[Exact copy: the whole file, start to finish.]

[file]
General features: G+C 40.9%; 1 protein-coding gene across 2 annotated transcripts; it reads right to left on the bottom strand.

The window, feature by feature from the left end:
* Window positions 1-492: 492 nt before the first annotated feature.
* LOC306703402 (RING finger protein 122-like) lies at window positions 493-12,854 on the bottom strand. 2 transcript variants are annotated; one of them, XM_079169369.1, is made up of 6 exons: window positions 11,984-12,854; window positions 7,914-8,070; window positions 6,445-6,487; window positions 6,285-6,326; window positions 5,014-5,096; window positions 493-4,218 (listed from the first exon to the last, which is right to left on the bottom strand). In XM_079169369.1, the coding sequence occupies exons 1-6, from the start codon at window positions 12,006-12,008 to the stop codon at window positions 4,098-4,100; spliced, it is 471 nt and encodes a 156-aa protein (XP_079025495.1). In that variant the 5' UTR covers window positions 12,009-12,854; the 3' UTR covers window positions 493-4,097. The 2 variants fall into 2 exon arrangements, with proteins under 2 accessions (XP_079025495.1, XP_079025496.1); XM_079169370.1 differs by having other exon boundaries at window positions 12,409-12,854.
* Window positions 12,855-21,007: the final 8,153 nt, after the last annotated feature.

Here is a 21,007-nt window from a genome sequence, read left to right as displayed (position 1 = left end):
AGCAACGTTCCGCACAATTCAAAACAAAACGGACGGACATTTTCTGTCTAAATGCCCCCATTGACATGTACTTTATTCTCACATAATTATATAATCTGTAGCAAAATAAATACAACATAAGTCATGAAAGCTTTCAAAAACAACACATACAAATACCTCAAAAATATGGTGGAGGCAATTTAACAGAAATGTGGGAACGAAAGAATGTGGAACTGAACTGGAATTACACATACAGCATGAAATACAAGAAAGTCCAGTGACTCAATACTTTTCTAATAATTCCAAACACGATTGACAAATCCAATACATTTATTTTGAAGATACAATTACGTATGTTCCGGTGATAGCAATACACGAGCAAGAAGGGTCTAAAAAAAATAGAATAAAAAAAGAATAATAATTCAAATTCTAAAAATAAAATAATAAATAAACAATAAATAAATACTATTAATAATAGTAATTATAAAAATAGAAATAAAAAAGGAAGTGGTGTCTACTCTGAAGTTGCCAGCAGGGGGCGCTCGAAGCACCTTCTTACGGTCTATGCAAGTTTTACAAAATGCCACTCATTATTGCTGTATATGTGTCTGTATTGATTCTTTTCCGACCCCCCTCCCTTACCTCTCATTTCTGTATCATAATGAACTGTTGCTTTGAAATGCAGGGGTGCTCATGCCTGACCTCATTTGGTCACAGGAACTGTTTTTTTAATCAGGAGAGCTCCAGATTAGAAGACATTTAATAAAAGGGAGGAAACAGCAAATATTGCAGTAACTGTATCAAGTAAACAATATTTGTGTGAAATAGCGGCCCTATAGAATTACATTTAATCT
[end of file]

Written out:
General features: G+C 40.9%; 1 protein-coding gene across 2 annotated transcripts; it reads right to left on the bottom strand.

The window, feature by feature from the left end:
* Window positions 1-492: 492 nt before the first annotated feature.
* LOC306703402 (RING finger protein 122-like) lies at window positions 493-12,854 on the bottom strand. 2 transcript variants are annotated; one of them, XM_079169369.1, is made up of 6 exons: window positions 11,984-12,854; window positions 7,914-8,070; window positions 6,445-6,487; window positions 6,285-6,326; window positions 5,014-5,096; window positions 493-4,218 (listed from the first exon to the last, which is right to left on the bottom strand). In XM_079169369.1, the coding sequence occupies exons 1-6, from the start codon at window positions 12,006-12,008 to the stop codon at window positions 4,098-4,100; spliced, it is 471 nt and encodes a 156-aa protein (XP_079025495.1). In that variant the 5' UTR covers window positions 12,009-12,854; the 3' UTR covers window positions 493-4,097. The 2 variants fall into 2 exon arrangements, with proteins under 2 accessions (XP_079025495.1, XP_079025496.1); XM_079169370.1 differs by having other exon boundaries at window positions 12,409-12,854.
* Window positions 12,855-21,007: the final 8,153 nt, after the last annotated feature.

Here is a 21,007-nt window from a genome sequence, read left to right as displayed (position 1 = left end):
AGCAACGTTCCGCACAATTCAAAACAAAACGGACGGACATTTTCTGTCTAAATGCCCCCATTGACATGTACTTTATTCTCACATAATTATATAATCTGTAGCAAAATAAATACAACATAAGTCATGAAAGCTTTCAAAAACAACACATACAAATACCTCAAAAATATGGTGGAGGCAATTTAACAGAAATGTGGGAACGAAAGAATGTGGAACTGAACTGGAATTACACATACAGCATGAAATACAAGAAAGTCCAGTGACTCAATACTTTTCTAATAATTCCAAACACGATTGACAAATCCAATACATTTATTTTGAAGATACAATTACGTATGTTCCGGTGATAGCAATACACGAGCAAGAAGGGTCTAAAAAAAATAGAATAAAAAAAGAATAATAATTCAAATTCTAAAAATAAAATAATAAATAAACAATAAATAAATACTATTAATAATAGTAATTATAAAAATAGAAATAAAAAAGGAAGTGGTGTCTACTCTGAAGTTGCCAGCAGGGGGCGCTCGAAGCACCTTCTTACGGTCTATGCAAGTTTTACAAAATGCCACTCATTATTGCTGTATATGTGTCTGTATTGATTCTTTTCCGACCCCCCTCCCTTACCTCTCATTTCTGTATCATAATGAACTGTTGCTTTGAAATGCAGGGGTGCTCATGCCTGACCTCATTTGGTCACAGGAACTGTTTTTTTAATCAGGAGAGCTCCAGATTAGAAGACATTTAATAAAAGGGAGGAAACAGCAAATATTGCAGTAACTGTATCAAGTAAACAATATTTGTGTGAAATAGCGGCCCTATAGAATTACATTTAATCT